The Proof of Bad Writing

Pilot [HD]Just a couple of quick thoughts, delayed by Blogger’s recent outage. 

We were watching Bones last night. I think the writers may actually be pulling that show back from the train-wreck that they permitted it to become. After we finished the most recent episode, Hulu sort of automatically plays episodes of similar programs. This time it chose to play Body of Proof, which is essentially a cheap attempt to copy Bones. Apparently, television networks simply copy the success of others if they can’t come up with anything original (read: most of the time). I don’t recommend Body of Proof: it’s written poorly, the characters are stereotyped, and the directing…well, the directing…

I looked up from reading whatever it was I was reading in the middle of the show, because it had digressed into background noise for me. The scene that was taking place when I looked up involved the protagonist talking to a child in a living room. Her partner enters the scene behind her, standing next to the front door of the home, and tells the protagonist that they have to leave. She acknowledges her partner, says goodbye to the child, and then exits the scene…off to the viewer’s left, leaving her partner standing beside the front door behind her. The show promptly cut to the next scene.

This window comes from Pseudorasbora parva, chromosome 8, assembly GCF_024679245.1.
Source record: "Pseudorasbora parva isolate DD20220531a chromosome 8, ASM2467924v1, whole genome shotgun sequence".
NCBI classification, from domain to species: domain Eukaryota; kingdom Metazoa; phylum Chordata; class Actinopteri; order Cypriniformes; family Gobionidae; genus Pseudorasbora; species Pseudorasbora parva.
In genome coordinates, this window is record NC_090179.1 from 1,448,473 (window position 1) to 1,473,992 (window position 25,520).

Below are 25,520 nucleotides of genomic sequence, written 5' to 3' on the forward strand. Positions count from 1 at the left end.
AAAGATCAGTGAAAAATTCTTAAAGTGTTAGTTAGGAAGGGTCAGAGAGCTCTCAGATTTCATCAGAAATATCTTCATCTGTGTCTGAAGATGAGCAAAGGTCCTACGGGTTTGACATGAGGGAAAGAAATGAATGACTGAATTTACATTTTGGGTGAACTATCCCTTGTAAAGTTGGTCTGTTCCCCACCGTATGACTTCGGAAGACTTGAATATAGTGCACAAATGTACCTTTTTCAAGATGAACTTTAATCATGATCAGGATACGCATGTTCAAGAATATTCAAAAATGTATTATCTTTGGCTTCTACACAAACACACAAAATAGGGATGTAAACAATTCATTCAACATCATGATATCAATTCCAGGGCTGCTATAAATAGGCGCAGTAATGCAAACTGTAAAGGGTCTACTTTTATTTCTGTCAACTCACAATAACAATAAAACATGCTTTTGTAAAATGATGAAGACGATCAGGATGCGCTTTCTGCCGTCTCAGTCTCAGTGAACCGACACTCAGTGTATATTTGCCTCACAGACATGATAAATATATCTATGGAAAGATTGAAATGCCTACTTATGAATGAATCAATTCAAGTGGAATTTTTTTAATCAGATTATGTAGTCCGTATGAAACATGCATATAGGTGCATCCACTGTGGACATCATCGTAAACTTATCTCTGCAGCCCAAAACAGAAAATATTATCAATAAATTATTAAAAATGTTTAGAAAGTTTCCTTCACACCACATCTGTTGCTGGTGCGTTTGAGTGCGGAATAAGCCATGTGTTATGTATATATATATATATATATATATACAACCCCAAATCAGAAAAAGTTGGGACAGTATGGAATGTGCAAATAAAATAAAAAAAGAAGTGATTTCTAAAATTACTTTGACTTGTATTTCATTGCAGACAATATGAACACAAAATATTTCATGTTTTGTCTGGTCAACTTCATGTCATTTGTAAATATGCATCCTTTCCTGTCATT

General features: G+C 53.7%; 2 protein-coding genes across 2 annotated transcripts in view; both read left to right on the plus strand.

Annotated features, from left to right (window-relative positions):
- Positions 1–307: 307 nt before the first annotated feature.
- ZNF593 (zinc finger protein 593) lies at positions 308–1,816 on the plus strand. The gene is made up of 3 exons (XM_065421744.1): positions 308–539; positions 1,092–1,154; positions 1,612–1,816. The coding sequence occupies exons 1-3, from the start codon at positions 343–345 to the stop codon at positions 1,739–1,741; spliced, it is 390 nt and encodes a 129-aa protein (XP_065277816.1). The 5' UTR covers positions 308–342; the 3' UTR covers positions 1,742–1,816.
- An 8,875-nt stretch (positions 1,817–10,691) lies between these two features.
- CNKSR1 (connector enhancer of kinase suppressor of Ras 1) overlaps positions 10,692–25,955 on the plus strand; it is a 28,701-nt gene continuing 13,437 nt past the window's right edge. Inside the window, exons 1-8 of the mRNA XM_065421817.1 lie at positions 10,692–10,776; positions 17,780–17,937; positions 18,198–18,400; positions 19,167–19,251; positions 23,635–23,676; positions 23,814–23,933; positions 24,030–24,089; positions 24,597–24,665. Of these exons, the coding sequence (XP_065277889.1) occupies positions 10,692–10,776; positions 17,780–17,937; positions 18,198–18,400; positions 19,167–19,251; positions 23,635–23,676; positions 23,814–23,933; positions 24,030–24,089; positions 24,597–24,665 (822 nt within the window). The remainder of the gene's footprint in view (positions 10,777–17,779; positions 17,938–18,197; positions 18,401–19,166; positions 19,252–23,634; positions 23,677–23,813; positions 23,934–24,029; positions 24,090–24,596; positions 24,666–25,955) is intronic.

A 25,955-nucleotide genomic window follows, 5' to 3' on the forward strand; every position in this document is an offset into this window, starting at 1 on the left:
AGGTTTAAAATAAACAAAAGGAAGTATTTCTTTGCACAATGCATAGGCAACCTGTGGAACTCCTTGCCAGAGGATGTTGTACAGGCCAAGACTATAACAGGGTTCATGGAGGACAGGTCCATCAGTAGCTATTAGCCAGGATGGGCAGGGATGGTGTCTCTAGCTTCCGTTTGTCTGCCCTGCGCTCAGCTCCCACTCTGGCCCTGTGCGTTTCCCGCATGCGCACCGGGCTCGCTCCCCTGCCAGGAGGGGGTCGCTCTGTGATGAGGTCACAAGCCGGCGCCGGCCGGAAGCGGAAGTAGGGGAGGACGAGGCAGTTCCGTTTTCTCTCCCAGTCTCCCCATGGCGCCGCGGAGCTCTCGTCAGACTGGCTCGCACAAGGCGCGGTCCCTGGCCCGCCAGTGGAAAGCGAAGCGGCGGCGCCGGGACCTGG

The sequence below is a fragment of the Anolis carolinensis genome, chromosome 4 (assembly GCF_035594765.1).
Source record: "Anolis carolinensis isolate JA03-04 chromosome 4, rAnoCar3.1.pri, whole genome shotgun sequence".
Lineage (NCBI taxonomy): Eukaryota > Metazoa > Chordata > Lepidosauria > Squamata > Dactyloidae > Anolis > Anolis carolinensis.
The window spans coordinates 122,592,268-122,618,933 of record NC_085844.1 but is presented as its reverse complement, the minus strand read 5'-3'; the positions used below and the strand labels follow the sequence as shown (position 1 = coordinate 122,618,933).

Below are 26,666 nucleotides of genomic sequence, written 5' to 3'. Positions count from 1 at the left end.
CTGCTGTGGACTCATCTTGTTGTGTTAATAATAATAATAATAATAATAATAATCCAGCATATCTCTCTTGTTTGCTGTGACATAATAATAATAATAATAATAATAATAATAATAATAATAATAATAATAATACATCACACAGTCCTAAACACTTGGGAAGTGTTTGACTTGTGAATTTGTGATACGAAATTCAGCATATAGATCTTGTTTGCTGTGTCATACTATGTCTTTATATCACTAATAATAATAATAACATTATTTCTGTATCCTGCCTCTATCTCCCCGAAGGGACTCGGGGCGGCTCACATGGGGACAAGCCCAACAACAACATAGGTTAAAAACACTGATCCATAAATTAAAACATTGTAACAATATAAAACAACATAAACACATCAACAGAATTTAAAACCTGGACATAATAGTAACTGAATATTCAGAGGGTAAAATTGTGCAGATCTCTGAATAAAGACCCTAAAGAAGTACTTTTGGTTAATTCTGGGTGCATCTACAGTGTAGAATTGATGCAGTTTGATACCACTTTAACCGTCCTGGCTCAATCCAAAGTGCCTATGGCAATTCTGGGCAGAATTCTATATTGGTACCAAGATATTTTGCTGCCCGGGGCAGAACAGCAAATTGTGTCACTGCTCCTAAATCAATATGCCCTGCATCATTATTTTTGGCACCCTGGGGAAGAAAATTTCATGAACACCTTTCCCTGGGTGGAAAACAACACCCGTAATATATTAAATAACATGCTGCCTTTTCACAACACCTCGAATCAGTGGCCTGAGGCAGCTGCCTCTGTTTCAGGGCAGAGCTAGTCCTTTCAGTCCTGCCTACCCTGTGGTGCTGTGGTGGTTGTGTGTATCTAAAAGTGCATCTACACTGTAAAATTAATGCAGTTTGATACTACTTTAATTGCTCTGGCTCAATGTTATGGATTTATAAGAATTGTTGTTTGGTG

What???

That sparked some conversation in our living room. I feel bad for the actors. I feel bad for them because I can’t tell how good they are, and, if I never see them cast in anything else, I’ll never know, and always have a bad impression of them. I’ve worked in a lot of live performances in my life, and, although most of that time has not been on stage, I’ve learned some important things. An actor can be incredibly gifted, but if they’re working under poor direction…and especially if they’re working under poor direction of a poor script…they’re going to look like they don’t know what they’re doing.

There are other examples, though, of actors that have saved projects with just a little extra help. I’ll use The Happening as an example. The Happening is the only screenplay I’ve seen from Shyamalan that wasn’t outstanding…all of his other films have been superb. The Happening was, however, well directed, and gave the actors, especially Zooey Deschanel and Mark Wahlberg, an opportunity to work with the screenplay in a way that breathed some sort of life into it.  Deschanel, in particular, literally transformed some of the scenes with facial expressions alone. The film wouldn’t have survived without their excellent performances, and the direction that permitted them to develop those performances.

My issue with Body of Proof is that it has neither. The direction is poor, and the writing is forced, contrived, and even melodramatic at times. The actors, as a result, appear clueless. Here’s to hoping I manage to see these actors in something else sometime…I’d love to see what their abilities truly are.

Thoughts?

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